He will be here soon. He is due on the 23rd but if I am favourable, I can be induced any time from Friday. As I was induced at 13 days and 10 days over previously, there is a very good chance my body won’t be interested in getting things started this time either. So an induction may be inevitable regardless of how long I wait. So the big question is – which is better, before or after Christmas? I think a birthday in the run-up to Christmas is infinitely preferable to one in the wind-down afterwards so I am preparing myself for Friday. What do you think?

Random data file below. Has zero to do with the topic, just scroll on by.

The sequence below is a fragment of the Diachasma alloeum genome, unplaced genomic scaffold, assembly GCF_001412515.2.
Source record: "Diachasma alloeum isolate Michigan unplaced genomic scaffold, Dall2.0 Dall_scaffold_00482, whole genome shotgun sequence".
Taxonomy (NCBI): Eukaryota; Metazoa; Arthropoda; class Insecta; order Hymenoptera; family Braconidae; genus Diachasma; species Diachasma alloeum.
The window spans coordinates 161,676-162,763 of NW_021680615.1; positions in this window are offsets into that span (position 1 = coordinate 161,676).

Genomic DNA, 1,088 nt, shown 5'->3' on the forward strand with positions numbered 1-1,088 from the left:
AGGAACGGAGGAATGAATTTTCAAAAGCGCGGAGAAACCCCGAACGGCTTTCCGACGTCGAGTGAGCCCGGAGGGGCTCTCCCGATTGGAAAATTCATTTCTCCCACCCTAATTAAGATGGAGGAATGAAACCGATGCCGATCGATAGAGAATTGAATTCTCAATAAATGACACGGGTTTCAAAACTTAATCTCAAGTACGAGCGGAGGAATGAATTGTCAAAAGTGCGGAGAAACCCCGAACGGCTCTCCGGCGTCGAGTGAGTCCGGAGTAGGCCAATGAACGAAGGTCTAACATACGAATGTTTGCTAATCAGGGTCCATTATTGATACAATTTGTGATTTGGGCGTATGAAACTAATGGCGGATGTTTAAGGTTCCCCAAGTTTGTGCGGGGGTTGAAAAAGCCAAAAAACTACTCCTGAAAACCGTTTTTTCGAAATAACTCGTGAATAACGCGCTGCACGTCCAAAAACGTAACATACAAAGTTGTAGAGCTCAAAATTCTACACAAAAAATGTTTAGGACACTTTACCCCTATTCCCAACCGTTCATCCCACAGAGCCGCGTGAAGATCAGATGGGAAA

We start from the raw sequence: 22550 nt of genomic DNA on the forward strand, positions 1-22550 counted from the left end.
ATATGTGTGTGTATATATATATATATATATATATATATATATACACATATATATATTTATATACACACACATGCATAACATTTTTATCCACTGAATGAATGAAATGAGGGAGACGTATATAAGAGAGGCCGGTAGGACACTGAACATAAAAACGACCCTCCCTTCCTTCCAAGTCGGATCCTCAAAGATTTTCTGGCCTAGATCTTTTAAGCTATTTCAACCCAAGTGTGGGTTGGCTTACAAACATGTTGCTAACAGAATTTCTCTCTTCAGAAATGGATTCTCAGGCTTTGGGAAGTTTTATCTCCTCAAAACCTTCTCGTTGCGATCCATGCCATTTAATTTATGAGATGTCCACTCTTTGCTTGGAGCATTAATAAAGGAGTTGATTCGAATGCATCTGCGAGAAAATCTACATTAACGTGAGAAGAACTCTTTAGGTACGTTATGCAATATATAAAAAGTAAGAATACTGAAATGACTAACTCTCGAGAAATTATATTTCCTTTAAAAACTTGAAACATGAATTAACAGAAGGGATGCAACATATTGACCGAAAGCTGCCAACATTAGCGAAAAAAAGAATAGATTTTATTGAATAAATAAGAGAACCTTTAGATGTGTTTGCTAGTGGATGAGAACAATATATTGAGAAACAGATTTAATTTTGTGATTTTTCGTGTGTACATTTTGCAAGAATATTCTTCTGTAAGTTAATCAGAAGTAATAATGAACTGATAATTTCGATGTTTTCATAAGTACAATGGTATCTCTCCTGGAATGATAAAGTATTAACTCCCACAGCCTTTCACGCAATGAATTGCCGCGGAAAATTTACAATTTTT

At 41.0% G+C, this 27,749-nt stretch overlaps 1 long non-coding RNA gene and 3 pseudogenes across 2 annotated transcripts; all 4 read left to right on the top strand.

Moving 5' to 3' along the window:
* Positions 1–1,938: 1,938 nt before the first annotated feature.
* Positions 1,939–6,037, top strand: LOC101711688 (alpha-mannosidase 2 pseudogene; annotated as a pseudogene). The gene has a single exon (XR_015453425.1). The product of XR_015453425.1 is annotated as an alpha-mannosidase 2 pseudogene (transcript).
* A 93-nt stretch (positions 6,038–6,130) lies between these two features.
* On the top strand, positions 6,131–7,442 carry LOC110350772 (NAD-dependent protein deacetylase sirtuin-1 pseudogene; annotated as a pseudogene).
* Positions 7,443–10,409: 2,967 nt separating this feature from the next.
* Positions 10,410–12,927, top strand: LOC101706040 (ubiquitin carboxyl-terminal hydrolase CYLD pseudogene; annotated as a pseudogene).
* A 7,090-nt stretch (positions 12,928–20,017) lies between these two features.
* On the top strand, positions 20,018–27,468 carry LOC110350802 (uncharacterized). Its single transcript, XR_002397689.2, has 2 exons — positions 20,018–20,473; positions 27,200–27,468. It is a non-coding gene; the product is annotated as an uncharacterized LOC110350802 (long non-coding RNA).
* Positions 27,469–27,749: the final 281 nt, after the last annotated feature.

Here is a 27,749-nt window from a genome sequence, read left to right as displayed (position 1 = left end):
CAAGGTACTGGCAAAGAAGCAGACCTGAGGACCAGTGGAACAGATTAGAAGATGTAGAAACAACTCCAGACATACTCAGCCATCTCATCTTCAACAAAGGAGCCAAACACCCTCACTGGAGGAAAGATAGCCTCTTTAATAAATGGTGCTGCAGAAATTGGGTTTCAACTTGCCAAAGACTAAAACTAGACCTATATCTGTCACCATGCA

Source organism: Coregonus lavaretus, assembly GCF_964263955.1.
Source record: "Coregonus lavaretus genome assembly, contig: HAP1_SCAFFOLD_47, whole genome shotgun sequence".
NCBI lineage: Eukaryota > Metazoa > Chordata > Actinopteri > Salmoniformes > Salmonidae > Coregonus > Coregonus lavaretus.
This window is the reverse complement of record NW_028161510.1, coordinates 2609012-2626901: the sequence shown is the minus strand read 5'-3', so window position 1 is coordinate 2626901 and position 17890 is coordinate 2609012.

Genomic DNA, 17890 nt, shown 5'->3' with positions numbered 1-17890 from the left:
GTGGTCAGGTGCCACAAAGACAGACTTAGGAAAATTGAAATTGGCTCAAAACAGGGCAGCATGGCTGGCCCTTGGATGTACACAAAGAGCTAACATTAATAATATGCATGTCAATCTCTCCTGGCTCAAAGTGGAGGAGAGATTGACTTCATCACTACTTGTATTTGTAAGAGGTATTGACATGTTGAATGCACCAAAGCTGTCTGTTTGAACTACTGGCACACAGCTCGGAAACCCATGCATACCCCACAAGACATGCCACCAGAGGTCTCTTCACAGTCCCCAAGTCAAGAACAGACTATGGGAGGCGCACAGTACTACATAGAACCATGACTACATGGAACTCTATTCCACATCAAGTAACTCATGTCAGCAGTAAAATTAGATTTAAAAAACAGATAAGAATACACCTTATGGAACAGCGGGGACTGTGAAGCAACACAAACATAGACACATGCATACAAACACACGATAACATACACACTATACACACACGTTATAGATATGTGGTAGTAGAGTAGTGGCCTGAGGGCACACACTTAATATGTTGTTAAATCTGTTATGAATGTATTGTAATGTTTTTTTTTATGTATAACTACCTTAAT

As soon as Anna was born safe and sound, I knew I wanted to try again. I wasn’t sure what I meant by that as I couldn’t imagine putting the four of us through infertility again, yet I understood that the inevitability may well have been out of my hands. And time was not on my side – I was 38 with very high FSH. I knew I would breastfeed exclusively for at least six months as I didn’t want to sacrifice one real baby for another that might never be. And yet, as the weeks went by, I couldn’t stop thinking about the return of my (in)fertility – when I would start seeing signs, what I could do to speed it up and how I would feel about it when it happened. I regularly googled various combinations of “breastfeeding”, “fertility”, “ovulation” and “pregnancy” but I couldn’t find any definitive information and very little anecdotal evidence from anyone who knew much about fertility signs and charting cycles. I can’t imagine there are many people who chart their fertility signs in the early weeks postpartum while breastfeeding exclusively but I am one of them so here is my story for anyone else who may be in the same unusual situation.